Valencia, Spain Travel Guide: Top Things to Do and See in Valencia
Despite being Spain's third-largest city, Valencia is often overlooked in favour of Madrid, Spain's capital, or Barcelona with its beaches (or indeed, the world-class football of both!) however Valencia has so much to offer. With its own beaches, world-renowned gastronomy and so much history that it seeps from the city's walls, Valencia needs to be highlighted on the map. Pronto.
What to do
- Take part in a free walking tour! These tours are growing ever-popular and are a fantastic way to see a new city while also learning about its history. As the name suggests, they are free to join (although you do need to pre-book) and then at the end you are expected to pay-what-you-feel (think of it as a generous tip!)
- Head towards the port to visit Valencia's otherworldly City of Arts and Sciences. Here you will find activities for everyone as the grounds offer an IMAX cinema, Opera House, Oceanogràfic, and Science Museum, among others — not to mention the architecture which feels as though it's straight out of a science fiction film!
- If you're short on time, make the Oceanogràfic your priority. It is the largest aquarium in Europe and has plenty to show for it. Whether you're interested in the butterfly house, animals of the Arctic, sharks or birds, there is something for everyone. There is also a huge Dolphinarium — book yourself in for a show; the dolphins are incredibly friendly and intelligent and you won't be disappointed!
- Visit the Central Market where you can fill yourself up with tapas on the spot or buy fresh produce, ranging from fish and vegetables, to cured meats, spices and deli foods, including a seriously impressive range of olives!
- If you are in Valencia on a Thursday, head down to Plaza de la Virgen for midday to catch the meeting of El Tribunal de las Aguas (Water Court), now on the UNESCO Intangible Heritage Lists. This tribunal has been meeting every week for over 1000 years in order to discuss water issues in the fields surrounding the city. Due to modern advancements, these days there are often very few issues to discuss so the meeting is often concluded in a matter of minutes, but they still continue to meet for tradition's sake!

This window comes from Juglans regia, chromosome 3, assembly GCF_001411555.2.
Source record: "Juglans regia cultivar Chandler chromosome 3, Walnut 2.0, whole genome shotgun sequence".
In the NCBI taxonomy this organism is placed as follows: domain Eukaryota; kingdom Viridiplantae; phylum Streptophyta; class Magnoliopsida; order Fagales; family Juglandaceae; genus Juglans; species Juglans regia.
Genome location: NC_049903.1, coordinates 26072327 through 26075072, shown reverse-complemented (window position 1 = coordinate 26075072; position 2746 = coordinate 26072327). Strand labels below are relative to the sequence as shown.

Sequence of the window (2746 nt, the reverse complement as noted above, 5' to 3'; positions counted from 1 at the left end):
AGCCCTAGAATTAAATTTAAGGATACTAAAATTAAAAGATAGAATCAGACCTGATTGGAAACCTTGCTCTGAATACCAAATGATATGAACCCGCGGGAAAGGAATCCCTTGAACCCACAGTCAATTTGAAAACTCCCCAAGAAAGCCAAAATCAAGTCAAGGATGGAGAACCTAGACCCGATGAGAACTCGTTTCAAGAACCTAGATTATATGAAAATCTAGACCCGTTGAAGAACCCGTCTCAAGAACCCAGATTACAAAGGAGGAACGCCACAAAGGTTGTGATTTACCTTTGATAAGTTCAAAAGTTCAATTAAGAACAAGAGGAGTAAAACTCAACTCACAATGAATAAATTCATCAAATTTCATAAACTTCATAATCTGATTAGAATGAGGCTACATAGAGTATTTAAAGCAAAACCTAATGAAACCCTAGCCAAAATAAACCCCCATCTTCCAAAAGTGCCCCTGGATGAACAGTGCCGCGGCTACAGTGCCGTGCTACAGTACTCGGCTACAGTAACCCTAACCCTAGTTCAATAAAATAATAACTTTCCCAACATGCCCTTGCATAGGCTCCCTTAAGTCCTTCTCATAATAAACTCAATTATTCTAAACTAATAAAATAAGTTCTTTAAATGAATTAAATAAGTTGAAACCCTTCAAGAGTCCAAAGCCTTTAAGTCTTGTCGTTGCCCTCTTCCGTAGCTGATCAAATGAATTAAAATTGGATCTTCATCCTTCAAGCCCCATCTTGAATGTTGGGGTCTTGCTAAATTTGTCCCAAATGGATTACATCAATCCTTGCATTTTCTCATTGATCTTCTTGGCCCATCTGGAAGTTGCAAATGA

- Beaches in Valencia: In Valencia on a hot day? Head to the beach! There are plenty to choose from, with La Malvarrosa offering lots of family-friendly space, necessary facilities and restaurants. Port Saplaya beach is another option, offering more in the way of bars and shops. For a quieter beach trip, head to El Saler. It is less manicured with more exploring to do so why not take a picnic? Nearby you will also find La Albufera Natural Park where you can spot hundreds of species of birds, take a boat ride or indulge in some of the freshest paella around.
Local specialties and where to find them:
- Paella: just behind Plaza de la Virgen, Bar Almudin is the place to go. It is highly recommended that you go early to put your name down for dinner as this place really fills up with locals and there aren't many tables. The wine selection is good, the portions are generous, the atmosphere strikes a perfect balance between local tavern and quaint bistro and, most importantly, they serve proper Valencian paella!
- Agua de Valencia: a lethal cocktail made with orange juice, gin, vodka, cava and sugar, you can find this drink everywhere in Valencia, but why not kill two birds with one stone? Get happy and see the narrow building in one go as they serve up large glasses at Tasquita La Estrecha.
- Fartons and horchata: horchata is a refreshing, non-alcoholic drink made from water, sugar, and tiger nuts. It has quite an acquired taste, which is not how you'd expect (considering that it looks milky), but is something that you have to try when in Valencia. The best place for this is at Horchateria Santa Catalina, where you can also try some local fartons. These are sweet pastries, made from flour, milk, sugar, oil, and eggs and are intended to be dunked in your horchata. They also do delicious churros and chocolate here, if you need an extra sugar fix.
- Tapas: where to start! Of course you can find tapas everywhere in Valencia but for a great little place with a local feel, La Bodeguilla del Gato is the one. For something a little more fancy, Central Bar, located within the covered Central Market, has delicious food but long queues due to the Michelin-star chef. Cafe Infanta is another good bet if you're looking for somewhere moody and popular, somewhere to begin the night with tapas but continue with a large G&T in a candle-lit corner.
- Siestas are lovingly observed in Valencia so expect many places to be closed after lunch until late afternoon (especially smaller/family-run establishments). Make sure you account for this in your itinerary!
- Valencia has lovely weather! Its mild winters see average lows of 9°C, with temperatures often reaching the low 20°Cs. In summer, 30+°C temperatures are accompanied by a cooling sea breeze.
- Valencia is the birthplace of paella! Although paella can now be found worldwide and is most commonly prepared with seafood, the original recipe for Valencian paella is with snails and rabbit.
- Valencia is home to Europe's narrowest building, La Estrecha. Measuring just 107cm wide, it is just wider than Amsterdam's narrowest building but overall is narrower inside — title granted!